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100 kg US Meteorite Fall & Find Recovery Contest


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We need to have a contest to see who can recover the next 100 kg meteorite from an observed FALL in the US, and the next 100 kg meteorite from a FIND in the US, and the first LUNAR meteorite from the US. I am looking for input as to how to make this more challenging and fun for everyone.

It has been probably 66 years since a single meteorite was found in the US weighing over 100 kg. The Norton County, Kansas Fall of 1948 produced over a ton of meteorites. It is the most recent FALL which could have produced a 100 kg meteorite. Although I have not been able to confirm that even Norton County has a single 100 kilogrammer. It has probably been just as long since a single meteorite FIND weighing over 100 kg has been recovered as well.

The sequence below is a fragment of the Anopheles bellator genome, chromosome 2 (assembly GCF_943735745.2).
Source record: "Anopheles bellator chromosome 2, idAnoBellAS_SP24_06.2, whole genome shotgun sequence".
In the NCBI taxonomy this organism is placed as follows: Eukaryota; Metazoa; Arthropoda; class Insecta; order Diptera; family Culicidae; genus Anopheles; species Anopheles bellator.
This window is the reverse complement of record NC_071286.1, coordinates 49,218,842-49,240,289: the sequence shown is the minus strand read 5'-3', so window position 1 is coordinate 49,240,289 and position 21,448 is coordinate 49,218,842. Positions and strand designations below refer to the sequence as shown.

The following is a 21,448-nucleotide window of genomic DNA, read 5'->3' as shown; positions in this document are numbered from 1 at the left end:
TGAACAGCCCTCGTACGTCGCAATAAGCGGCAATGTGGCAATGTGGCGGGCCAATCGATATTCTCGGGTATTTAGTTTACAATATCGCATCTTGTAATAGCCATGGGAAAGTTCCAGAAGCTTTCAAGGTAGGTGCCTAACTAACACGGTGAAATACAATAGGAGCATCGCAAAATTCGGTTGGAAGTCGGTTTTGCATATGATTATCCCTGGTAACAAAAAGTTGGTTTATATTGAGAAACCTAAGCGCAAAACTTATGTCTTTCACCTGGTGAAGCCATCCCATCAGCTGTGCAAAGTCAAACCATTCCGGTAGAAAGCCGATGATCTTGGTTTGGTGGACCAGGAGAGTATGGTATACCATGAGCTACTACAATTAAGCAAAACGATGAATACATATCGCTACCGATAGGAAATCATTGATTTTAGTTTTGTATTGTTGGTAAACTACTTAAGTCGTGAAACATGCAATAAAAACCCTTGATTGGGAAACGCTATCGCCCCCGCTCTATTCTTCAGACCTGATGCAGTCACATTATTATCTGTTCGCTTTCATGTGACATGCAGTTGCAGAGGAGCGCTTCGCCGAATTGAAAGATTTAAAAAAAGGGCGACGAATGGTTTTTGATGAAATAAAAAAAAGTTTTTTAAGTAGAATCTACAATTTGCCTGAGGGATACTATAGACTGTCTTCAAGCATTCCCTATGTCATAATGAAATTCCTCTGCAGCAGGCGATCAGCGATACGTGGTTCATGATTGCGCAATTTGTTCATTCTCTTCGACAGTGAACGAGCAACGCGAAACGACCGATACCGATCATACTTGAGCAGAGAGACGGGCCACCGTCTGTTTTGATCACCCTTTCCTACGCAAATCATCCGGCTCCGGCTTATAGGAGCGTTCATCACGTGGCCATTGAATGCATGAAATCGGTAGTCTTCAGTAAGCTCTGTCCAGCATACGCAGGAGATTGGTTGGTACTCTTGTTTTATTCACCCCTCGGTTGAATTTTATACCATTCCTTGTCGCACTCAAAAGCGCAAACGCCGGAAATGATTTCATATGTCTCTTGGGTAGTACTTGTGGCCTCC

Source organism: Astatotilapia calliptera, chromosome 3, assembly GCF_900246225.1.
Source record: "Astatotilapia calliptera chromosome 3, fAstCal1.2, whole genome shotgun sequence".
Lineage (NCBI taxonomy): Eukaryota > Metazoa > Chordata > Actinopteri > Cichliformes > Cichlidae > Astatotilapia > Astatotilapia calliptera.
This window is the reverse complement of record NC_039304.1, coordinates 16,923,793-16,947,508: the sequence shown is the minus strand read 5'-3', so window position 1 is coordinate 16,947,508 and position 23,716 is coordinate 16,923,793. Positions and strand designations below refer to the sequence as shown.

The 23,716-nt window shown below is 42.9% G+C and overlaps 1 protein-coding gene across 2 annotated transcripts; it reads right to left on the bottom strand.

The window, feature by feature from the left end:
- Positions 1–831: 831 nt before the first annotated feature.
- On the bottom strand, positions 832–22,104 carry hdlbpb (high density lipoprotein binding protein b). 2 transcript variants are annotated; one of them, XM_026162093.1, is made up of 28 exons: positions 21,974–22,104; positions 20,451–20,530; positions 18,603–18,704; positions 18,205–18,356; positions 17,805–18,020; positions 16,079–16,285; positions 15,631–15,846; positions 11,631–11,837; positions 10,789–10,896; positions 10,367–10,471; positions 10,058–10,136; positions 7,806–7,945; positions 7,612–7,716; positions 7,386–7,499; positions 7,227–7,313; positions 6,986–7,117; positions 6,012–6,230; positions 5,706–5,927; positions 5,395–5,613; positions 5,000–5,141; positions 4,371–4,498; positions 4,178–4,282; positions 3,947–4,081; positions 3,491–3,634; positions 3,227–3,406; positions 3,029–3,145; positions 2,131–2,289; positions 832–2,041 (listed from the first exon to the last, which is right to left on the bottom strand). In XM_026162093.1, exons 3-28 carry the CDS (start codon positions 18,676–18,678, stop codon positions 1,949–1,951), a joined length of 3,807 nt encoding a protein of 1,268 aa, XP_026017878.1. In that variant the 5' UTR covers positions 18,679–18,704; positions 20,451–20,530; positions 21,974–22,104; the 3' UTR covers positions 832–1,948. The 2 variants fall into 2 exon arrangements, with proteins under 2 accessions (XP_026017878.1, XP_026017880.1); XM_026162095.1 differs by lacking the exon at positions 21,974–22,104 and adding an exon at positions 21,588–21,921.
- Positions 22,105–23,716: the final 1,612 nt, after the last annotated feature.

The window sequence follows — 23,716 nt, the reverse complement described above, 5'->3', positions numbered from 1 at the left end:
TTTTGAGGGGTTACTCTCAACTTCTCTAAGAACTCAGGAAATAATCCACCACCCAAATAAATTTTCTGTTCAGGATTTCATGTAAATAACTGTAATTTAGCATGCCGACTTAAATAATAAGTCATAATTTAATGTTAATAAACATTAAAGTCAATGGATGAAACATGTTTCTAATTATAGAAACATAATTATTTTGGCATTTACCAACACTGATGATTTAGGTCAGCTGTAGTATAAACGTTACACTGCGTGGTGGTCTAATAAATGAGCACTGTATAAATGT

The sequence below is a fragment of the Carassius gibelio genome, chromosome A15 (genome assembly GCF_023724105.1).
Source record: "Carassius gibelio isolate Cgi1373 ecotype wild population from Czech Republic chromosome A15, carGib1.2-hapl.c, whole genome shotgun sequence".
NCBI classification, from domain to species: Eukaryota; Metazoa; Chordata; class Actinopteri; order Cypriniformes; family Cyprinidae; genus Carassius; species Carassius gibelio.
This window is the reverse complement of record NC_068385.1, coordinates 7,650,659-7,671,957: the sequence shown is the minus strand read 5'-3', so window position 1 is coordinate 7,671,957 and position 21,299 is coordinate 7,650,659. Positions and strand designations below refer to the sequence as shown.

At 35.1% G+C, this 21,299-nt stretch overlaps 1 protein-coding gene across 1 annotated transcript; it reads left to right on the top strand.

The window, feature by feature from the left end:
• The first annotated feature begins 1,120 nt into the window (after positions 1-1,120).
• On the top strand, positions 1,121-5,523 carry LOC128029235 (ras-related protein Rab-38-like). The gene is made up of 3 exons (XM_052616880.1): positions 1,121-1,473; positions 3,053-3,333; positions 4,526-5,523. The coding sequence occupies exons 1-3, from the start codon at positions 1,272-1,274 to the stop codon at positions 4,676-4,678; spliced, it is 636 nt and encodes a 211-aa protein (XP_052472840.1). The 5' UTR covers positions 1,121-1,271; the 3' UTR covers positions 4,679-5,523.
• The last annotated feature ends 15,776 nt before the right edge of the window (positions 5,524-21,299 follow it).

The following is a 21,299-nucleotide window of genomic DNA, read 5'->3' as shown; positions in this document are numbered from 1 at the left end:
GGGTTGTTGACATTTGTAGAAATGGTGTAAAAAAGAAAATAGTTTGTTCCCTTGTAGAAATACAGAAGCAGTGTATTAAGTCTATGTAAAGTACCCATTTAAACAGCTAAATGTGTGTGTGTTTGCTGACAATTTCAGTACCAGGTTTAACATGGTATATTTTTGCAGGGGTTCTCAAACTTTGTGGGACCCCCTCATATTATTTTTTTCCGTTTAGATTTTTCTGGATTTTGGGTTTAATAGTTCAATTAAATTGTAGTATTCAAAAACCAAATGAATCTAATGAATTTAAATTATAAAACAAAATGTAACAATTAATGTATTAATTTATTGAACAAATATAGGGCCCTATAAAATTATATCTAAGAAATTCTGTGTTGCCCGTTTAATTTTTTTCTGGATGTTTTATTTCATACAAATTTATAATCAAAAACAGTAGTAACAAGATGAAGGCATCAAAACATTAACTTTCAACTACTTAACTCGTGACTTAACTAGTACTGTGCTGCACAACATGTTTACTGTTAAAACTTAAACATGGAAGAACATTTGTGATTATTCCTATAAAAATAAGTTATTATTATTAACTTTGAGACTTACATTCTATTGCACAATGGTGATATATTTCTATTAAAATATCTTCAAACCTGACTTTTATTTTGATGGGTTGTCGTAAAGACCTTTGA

The Meteoritical Bulletin lists 2017 total meteorites from the US of which 7% are observed Falls.

Here are the statistics for recovered US Falls: 156 Falls have been recovered in the US. Total Known Weight (TKW) recovered of 18 of them have exceeded 45 kg, or 100 US lbs. Only one of thesse 18 large Falls have occurred since 1950; Portales Valley, NM occurred in 1998 with a TKW recovered of 71.4 kg, Half of the 18 US Falls had TKW recovered over 100 kg,with the largest Norton County, KS in 1948 at 1100 kg. There have been no meteorite Falls over 100 kg since Norton County.

A third contest should be to honor the first person to recover a Lunar meteorite from the US. Of the 180 known Lunar meteorites there has never been a single one found in the US.